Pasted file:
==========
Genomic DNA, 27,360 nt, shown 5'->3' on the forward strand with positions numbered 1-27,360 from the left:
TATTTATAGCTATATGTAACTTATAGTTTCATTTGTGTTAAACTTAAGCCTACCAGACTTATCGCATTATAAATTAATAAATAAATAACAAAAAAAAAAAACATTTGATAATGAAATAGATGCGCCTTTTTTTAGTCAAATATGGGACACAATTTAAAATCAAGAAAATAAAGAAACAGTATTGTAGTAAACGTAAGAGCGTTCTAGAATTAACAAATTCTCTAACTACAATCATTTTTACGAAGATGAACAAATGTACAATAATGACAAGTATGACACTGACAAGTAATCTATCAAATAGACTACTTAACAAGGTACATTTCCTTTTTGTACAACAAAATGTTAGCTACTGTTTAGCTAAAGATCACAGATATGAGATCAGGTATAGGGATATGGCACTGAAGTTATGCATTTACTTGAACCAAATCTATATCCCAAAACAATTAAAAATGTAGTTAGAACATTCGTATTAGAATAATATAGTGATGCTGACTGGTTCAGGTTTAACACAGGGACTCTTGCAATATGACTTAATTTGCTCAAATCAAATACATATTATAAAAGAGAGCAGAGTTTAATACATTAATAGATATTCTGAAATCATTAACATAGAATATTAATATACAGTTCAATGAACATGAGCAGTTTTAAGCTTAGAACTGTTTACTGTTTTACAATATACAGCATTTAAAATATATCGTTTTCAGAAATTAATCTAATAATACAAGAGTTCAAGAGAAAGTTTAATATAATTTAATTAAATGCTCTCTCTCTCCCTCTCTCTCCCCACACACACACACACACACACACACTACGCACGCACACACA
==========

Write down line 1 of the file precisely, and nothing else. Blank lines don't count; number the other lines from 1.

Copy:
Genomic DNA, 27,360 nt, shown 5'->3' on the forward strand with positions numbered 1-27,360 from the left: